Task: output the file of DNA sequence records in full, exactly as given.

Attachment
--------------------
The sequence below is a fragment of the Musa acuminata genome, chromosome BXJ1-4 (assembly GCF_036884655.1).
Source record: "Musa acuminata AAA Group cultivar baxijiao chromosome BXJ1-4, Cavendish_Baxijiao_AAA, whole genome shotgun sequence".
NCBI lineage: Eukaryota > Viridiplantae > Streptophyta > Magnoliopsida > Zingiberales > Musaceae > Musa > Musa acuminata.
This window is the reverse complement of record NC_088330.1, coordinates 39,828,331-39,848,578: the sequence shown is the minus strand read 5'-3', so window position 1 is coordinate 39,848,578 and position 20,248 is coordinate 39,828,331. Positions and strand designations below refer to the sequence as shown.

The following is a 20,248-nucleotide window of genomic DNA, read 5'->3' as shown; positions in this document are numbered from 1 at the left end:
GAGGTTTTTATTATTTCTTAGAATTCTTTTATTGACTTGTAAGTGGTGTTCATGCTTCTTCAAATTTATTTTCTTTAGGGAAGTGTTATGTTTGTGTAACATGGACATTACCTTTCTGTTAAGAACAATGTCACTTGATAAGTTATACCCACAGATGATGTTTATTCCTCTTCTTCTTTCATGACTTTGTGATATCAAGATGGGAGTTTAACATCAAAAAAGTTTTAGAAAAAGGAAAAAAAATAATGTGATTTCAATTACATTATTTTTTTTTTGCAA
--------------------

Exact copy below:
The sequence below is a fragment of the Musa acuminata genome, chromosome BXJ1-4 (assembly GCF_036884655.1).
Source record: "Musa acuminata AAA Group cultivar baxijiao chromosome BXJ1-4, Cavendish_Baxijiao_AAA, whole genome shotgun sequence".
NCBI lineage: Eukaryota > Viridiplantae > Streptophyta > Magnoliopsida > Zingiberales > Musaceae > Musa > Musa acuminata.
This window is the reverse complement of record NC_088330.1, coordinates 39,828,331-39,848,578: the sequence shown is the minus strand read 5'-3', so window position 1 is coordinate 39,848,578 and position 20,248 is coordinate 39,828,331. Positions and strand designations below refer to the sequence as shown.

The following is a 20,248-nucleotide window of genomic DNA, read 5'->3' as shown; positions in this document are numbered from 1 at the left end:
GAGGTTTTTATTATTTCTTAGAATTCTTTTATTGACTTGTAAGTGGTGTTCATGCTTCTTCAAATTTATTTTCTTTAGGGAAGTGTTATGTTTGTGTAACATGGACATTACCTTTCTGTTAAGAACAATGTCACTTGATAAGTTATACCCACAGATGATGTTTATTCCTCTTCTTCTTTCATGACTTTGTGATATCAAGATGGGAGTTTAACATCAAAAAAGTTTTAGAAAAAGGAAAAAAAATAATGTGATTTCAATTACATTATTTTTTTTTTGCAA